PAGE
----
The Triple Threat

July 21, 2011  | 4 min read

Award-winning accounting professor Farrell Gean remembers his outstanding college baseball and basketball career.



By Sarah Fisher

Farrell Gean"We were one pitch from going home, in the second game of a double- elimination tournament at the bottom of the ninth inning, and we were trailing 3 to 0. There were two outs and nobody on base. The two batters before me got on base...and I hit a triple knocking them in to score...then I scored, we scored again, and won the game 4 to 3."

It was the World Series in Phoenix; the year was 1971, but Farrell Gean, associate professor of accounting at Seaver College, remembers that game like it was yesterday. He was the star batsman at Lipscomb University, a senior accounting major with speed and a strong arm, and this was the school’s first year at the World Series. The game set a precedent, which took them all the way to the finals. “We were really turning water into wine the way we came back in from behind every game in the last inning,” Gean fondly remembers. “Thus, Lipscomb calls the 1971 team, ‘The Miracle Bisons.’”

This spring Gean returned to nashville to throw out the first pitch of a game at Lipscomb to mark the 40th anniversary of that “miraculous” debut year in the World Series, and this fall he will be inducted into their Athletics Hall of Fame for his impressive place in their athletic history. The year before the World Series game he had set a number of school baseball records, including four batting records in his sophomore year and hitting two grand slams in his junior year; he was the last athlete at Lipscomb to letter all four years in two sports. But while he is thrilled to be honored in the Hall of Fame and looks back on his college days with many fond memories and just a touch of wistfulness, Gean has had 40 years of triumphing at everything he sets his strong arm to, including hitting his 30-year anniversary at Pepperdine this year.

Farrell Gean

Foregoing an attempt at a pro-baseball career—he confesses he was exhausted after four years of baseball, basketball, and the honors system—Gean listened to the advice of a professor who believed in his academic potential. He jumped right into earning his MBA and PhD in accounting from Georgia State University, and charged ahead with his financial and academic career with the same gusto he gave to college sports.

Among his many post-athletic accomplishments, Gean designed the curriculum for the bachelor’s degree in accounting at Seaver College in the early 1980s and was recognized as the Harriet and Charles Luckman Distinguished Teaching Fellow at Pepperdine from 1992 to 1997; his consulting career has included a number of notable clients, including the Baron Edmund de Rothschild; and in recent years, golf has taken over as his sport of choice and he recently achieved a hole-in-one at a charity tournament in Moorpark, California, winning a Rolex in the process.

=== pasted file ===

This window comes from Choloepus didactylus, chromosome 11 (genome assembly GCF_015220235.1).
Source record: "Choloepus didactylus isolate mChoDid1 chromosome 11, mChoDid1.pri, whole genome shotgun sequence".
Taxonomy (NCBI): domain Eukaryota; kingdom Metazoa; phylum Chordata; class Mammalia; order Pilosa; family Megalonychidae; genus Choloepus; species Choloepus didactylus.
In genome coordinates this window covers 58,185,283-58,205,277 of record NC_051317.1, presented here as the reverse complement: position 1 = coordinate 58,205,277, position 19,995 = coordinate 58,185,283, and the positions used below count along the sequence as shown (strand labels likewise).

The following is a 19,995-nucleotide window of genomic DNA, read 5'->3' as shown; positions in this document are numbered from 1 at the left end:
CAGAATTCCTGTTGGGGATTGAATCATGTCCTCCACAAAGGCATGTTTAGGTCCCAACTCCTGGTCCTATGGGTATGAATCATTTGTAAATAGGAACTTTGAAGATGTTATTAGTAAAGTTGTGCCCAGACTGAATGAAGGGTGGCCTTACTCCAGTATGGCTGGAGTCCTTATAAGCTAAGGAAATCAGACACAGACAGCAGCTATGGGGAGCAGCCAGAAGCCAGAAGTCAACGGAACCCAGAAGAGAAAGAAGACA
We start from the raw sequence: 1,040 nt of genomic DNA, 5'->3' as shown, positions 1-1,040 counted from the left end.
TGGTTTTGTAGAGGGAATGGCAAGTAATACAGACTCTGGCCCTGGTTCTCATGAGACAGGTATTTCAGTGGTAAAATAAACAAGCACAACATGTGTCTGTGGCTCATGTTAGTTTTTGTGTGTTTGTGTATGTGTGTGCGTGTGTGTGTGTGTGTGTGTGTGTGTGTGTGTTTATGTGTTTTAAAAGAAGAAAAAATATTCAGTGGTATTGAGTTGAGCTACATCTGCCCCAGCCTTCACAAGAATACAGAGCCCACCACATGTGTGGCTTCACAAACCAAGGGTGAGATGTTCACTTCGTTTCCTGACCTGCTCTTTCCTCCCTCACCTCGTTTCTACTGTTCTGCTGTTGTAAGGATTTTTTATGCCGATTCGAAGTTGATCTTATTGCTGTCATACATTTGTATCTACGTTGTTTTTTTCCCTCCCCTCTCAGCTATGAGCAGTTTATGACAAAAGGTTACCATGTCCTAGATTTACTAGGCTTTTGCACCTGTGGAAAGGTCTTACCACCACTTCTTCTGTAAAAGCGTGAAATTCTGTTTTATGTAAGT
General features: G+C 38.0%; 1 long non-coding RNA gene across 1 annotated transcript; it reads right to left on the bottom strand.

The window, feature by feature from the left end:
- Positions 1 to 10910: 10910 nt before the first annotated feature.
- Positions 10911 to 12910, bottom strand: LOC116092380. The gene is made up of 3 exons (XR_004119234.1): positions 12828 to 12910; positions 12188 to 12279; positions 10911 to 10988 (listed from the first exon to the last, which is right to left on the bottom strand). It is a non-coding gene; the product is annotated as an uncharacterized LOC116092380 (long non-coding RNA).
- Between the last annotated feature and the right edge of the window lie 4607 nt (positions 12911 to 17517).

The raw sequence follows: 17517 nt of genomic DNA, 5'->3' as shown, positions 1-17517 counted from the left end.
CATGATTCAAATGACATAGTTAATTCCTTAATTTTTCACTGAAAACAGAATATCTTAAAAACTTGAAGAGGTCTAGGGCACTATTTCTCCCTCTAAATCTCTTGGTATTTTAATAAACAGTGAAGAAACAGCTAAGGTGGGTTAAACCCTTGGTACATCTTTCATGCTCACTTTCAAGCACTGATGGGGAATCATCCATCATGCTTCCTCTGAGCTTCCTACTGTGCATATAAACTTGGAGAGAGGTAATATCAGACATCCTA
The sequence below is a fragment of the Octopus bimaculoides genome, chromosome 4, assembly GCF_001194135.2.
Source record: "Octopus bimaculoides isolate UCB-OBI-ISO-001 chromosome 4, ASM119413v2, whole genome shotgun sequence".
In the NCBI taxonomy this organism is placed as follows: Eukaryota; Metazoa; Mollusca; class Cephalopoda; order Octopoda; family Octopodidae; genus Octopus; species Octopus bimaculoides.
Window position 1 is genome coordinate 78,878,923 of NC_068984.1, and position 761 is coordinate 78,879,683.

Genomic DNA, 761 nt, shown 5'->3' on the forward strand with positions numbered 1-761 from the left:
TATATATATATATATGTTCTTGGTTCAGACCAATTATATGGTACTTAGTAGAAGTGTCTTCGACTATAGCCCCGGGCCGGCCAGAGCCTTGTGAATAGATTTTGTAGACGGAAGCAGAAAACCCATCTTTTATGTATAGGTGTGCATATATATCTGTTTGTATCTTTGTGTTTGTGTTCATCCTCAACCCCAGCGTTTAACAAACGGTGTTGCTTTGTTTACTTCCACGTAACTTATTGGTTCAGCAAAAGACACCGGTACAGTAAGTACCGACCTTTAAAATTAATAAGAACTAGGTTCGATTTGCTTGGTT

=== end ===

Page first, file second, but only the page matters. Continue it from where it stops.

“I’m an avid golfer these days,” says Gean, clearly thrilled to be competing in a sport again. After all, for the first two decades of his life, he lived and breathed his first and second loves— baseball and basketball (in first place today is his wife of 16 years, Virginia, who is also an adjunct professor of managerial accounting). Growing up in western Tennessee, his father pitched to him in their backyard, and got him started in the Little League and the Babe Ruth American Legion. His high school had a strong baseball program and although he always shined brightest on the diamond, he actually received a basketball scholarship to Lipscomb and worked hard to excel in both the sports and his studies.

Farrell Gean

“It was very challenging, but it was also symbiotic,” he says, adding that staying physically fit helped maintain mental strength, too. “Boy, my basketball conditioning was intense. We had to show up every fall able to run a six-minute mile, so I spent the summer training. And during the school year, I was having to stay up a little longer to finish my assignments and spent a lot of my weekends studying. But I enjoyed the balance.”

That unstoppable drive is helping him balance his two current projects: establishing a master’s degree program in accounting at Seaver College and finishing two books he is working on. One is a collection of nonfiction stories from Christian CEOs about incorporating spirituality into making business decisions, while the other, Unfair Ways, is a golf-themed mystery novel with an ethics-in-accounting component that can be integrated into the classroom “to bring some life to otherwise fairly sterile concepts,” he says.

“I like the theory of accounting more than the practice,” he continues, with a southern drawl that hasn’t subsided in the three decades since he left his home state of Tennessee to join the Pepperdine faculty in 1981. “I practiced for a while with Ernst & Ernst, but I really enjoy the classroom. I always enjoy catching up with the alumni, too. I’ve got former students who are now partners in major firms all over the country. That is meaningful to me.”

As for the issue of any rivalry between Gean’s two Churches of Christ-affiliated schools, he says he loves both equally and differently, being proud of both his athletic heritage at Lipscomb and his academic career at Pepperdine. The key to building such a full and accomplished resume, he adds, is to be grateful for your successes and never allow yourself a fear of failure.

“It’s important to remember to thank your creator for giving you your talents,” he says. “Besides, I always liked to win! I think you should always want to do more, to win more.”